Mintz Mozart

0 of 5 stars

Concertos for violin and orchestra:
No.1 in B flat, K207
No.2 in D, K211
No.3 in G, K216
No.4 in D, K218
No.5 in A, K219
Concertone for two violins and orchestra in C, K190
Sinfonia concertante for violin, viola and orchestra in E flat, K364

Hagai Shaham (violin – K190 & K364)
English Chamber Orchestra
Shlomo Mintz (violin; viola in K364)

Recorded June and September 2004 in Air Studios, Lyndhurst Hall, London

Reviewed by: Ying Chang

Reviewed: April 2005
AV2058 (3 CDs)
Duration: 3 hours

This is a distinctive and thought-provoking set. Although Shlomo Mintz’s own epigraph to the notes warns that there is no “original” way to play Mozart, this set will surprise anybody expecting a conventionally saccharine approach to these concertos.

There is not a trace of self-indulgence in Mintz’s renditions. In the astringency of his tone, in the presence and intimacy of the recorded sound, and in the very properly classical style in which each concerto is interpreted, this is severe, almost Puritan Mozart. It is an absolute antidote to the ‘easy listening’ and ‘crossover’ gloss that Mozart’s tunefulness can engender, and a corrective to thinking Mozart intellectually flabby or emotionally frivolous.

Mintz’s playing eschews display and jollity; he uses his undoubted technical mastery to produce strong-willed and absolutely controlled performances. The two double concertos unfold with the intellectuality of string quartets, and the first two solo concertos are given the same weight and seriousness as their later, better-known companions. Every phrase is effortlessly produced.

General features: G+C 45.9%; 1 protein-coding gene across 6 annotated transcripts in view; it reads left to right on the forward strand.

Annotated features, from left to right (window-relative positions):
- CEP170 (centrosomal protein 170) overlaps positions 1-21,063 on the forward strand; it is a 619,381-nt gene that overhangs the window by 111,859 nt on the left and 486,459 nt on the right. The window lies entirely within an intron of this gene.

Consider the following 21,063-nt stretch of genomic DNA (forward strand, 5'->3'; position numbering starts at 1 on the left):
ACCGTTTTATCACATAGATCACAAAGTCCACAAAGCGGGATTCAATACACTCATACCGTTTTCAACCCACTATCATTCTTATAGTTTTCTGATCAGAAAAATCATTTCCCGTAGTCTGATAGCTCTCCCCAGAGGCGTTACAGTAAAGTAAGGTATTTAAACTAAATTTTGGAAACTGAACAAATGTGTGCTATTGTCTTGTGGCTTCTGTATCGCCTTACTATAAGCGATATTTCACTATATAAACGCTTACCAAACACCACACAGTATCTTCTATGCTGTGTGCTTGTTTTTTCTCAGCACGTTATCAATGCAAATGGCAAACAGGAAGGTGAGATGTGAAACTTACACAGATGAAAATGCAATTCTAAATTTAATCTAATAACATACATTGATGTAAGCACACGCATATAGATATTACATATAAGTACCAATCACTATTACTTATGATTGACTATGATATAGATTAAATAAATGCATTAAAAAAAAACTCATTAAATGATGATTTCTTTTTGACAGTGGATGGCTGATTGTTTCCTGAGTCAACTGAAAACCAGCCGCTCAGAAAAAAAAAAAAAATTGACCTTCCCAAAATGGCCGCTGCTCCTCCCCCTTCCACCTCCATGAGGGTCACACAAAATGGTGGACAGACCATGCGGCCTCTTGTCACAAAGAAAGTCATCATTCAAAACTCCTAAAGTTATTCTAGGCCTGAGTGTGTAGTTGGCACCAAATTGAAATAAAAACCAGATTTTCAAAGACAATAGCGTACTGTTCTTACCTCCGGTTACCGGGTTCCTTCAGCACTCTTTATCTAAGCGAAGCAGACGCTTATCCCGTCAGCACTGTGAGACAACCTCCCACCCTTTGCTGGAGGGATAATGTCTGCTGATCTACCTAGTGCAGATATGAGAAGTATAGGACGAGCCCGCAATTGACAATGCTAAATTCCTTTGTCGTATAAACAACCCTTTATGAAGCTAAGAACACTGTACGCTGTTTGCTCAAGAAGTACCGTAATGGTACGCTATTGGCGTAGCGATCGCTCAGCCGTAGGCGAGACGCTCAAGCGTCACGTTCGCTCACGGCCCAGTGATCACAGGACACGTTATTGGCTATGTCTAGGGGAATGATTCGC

Those who sense such underlying seriousness, even sadness, in every piece of Mozart, and feel it is obscured by how universal his melodic and harmonic language has become, will welcome Mintz’s viewpoint. It is a breath of fresh life for these much-played works, albeit it will not be to every taste.

The intensity and concentration of the slow movement of K364 is a perfect example of where Mintz’s ‘attitude’ succeeds. Similarly, the poise and idiomatic balance of the earliest concertos, and the Concertone, gives them a form and beauty. The G major Concerto is the work to benefit most from Mintz’s approach – its straightness refreshing, almost revelatory.

But the same virtue that resists any emotional embellishment to the music also deprives it of any sense of joy or relaxation. The finale of K364 is a finely-turned gem, but does not relieve the mood of spiritual reflection engendered by the previous movement; the whole of K218 is subdued, almost dispiriting in its emotional effect, the finale without spring. Mintz does not dwell on the ends of phrasings – the opening entries in K219 are almost clipped, for example, and which can be off-putting. Those moments where Mintz does allow a touch of sentiment – such as at the beginning of K219’s first movement recapitulation – are all the more welcome.

Throughout, the inter-relation between soloist and orchestra is a delight, assisted by recorded sound that is very well balanced. Listen to the finale of K364, which opens with ravishing chamber music-like phrasing in the orchestra, and how seamlessly the solo entries then blend into the texture.

Insofar as Mintz also refers to the tradition and influence of his teachers, there is something recognisably Russian (and old-fashioned) about his playing; something reminiscent of Gilels’s or Richter’s Mozart playing: always civilised, sometimes too controlled.

This is a fine set. It could not easily be used to introduce the music to someone not already familiar with it; it is very difficult to listen to at one sitting, but it repays concentration. Some listeners will prefer a sweeter or showier approach, while Mintz’s single-mindedness and integrity will convince others. It is, as Mintz says, a “special project”.

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